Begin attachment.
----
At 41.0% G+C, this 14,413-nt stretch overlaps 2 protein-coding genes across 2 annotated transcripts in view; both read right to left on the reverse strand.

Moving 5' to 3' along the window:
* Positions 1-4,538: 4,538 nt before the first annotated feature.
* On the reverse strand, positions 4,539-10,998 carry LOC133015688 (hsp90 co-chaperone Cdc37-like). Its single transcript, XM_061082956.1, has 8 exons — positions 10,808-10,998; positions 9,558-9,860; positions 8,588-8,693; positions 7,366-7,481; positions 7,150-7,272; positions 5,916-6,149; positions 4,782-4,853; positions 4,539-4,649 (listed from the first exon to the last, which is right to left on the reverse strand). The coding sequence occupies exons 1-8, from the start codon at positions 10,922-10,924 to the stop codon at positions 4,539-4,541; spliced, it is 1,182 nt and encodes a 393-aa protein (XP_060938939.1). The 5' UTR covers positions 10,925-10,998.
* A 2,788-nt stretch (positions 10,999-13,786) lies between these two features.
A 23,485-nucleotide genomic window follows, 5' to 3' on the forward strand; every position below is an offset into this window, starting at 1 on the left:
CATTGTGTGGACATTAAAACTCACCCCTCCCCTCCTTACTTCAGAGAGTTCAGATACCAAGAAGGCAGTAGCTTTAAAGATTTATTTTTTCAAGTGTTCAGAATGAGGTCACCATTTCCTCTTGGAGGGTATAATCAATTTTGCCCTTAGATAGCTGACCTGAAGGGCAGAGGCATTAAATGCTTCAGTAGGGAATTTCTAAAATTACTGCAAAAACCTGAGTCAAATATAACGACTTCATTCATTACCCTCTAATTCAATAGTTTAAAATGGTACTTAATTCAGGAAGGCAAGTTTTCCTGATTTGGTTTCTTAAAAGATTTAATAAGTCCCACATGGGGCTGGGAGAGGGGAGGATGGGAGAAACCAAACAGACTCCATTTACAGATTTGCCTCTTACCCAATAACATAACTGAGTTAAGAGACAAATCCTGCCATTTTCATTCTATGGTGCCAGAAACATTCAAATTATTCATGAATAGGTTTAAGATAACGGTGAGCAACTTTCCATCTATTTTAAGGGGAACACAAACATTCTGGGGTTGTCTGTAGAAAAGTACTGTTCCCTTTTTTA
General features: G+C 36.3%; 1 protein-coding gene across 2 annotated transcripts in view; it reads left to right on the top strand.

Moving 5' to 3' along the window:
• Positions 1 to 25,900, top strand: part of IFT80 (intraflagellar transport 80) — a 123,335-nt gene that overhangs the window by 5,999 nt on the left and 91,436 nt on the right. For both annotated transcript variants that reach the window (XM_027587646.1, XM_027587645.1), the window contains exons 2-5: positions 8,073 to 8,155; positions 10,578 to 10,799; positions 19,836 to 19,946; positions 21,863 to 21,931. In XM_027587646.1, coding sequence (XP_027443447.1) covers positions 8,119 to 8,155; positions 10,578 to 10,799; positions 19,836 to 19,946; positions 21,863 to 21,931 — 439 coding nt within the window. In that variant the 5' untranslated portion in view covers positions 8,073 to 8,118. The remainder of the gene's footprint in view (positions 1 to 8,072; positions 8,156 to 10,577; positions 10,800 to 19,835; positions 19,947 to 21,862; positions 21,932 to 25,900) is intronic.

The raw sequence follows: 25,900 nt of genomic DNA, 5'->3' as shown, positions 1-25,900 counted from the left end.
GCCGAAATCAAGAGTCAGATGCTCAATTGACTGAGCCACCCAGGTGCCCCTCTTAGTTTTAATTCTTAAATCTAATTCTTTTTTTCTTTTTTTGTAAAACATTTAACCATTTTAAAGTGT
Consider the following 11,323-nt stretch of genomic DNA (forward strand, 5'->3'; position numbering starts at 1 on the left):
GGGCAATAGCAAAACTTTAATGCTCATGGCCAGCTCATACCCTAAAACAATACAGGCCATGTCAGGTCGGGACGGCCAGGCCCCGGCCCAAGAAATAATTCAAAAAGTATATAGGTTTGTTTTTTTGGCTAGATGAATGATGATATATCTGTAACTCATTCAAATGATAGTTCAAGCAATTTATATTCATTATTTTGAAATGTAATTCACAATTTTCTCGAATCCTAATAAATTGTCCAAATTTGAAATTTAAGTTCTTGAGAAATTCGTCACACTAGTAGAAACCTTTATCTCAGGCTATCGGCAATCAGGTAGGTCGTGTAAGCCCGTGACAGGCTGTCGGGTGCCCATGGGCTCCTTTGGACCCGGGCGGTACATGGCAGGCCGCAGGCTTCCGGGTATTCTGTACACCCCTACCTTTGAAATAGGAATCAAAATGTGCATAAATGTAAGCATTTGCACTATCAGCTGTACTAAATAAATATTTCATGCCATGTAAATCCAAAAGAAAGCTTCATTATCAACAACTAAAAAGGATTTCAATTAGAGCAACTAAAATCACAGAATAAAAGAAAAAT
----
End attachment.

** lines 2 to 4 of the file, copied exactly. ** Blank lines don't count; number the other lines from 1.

Moving 5' to 3' along the window:
* Positions 1-4,538: 4,538 nt before the first annotated feature.
* On the reverse strand, positions 4,539-10,998 carry LOC133015688 (hsp90 co-chaperone Cdc37-like). Its single transcript, XM_061082956.1, has 8 exons — positions 10,808-10,998; positions 9,558-9,860; positions 8,588-8,693; positions 7,366-7,481; positions 7,150-7,272; positions 5,916-6,149; positions 4,782-4,853; positions 4,539-4,649 (listed from the first exon to the last, which is right to left on the reverse strand). The coding sequence occupies exons 1-8, from the start codon at positions 10,922-10,924 to the stop codon at positions 4,539-4,541; spliced, it is 1,182 nt and encodes a 393-aa protein (XP_060938939.1). The 5' UTR covers positions 10,925-10,998.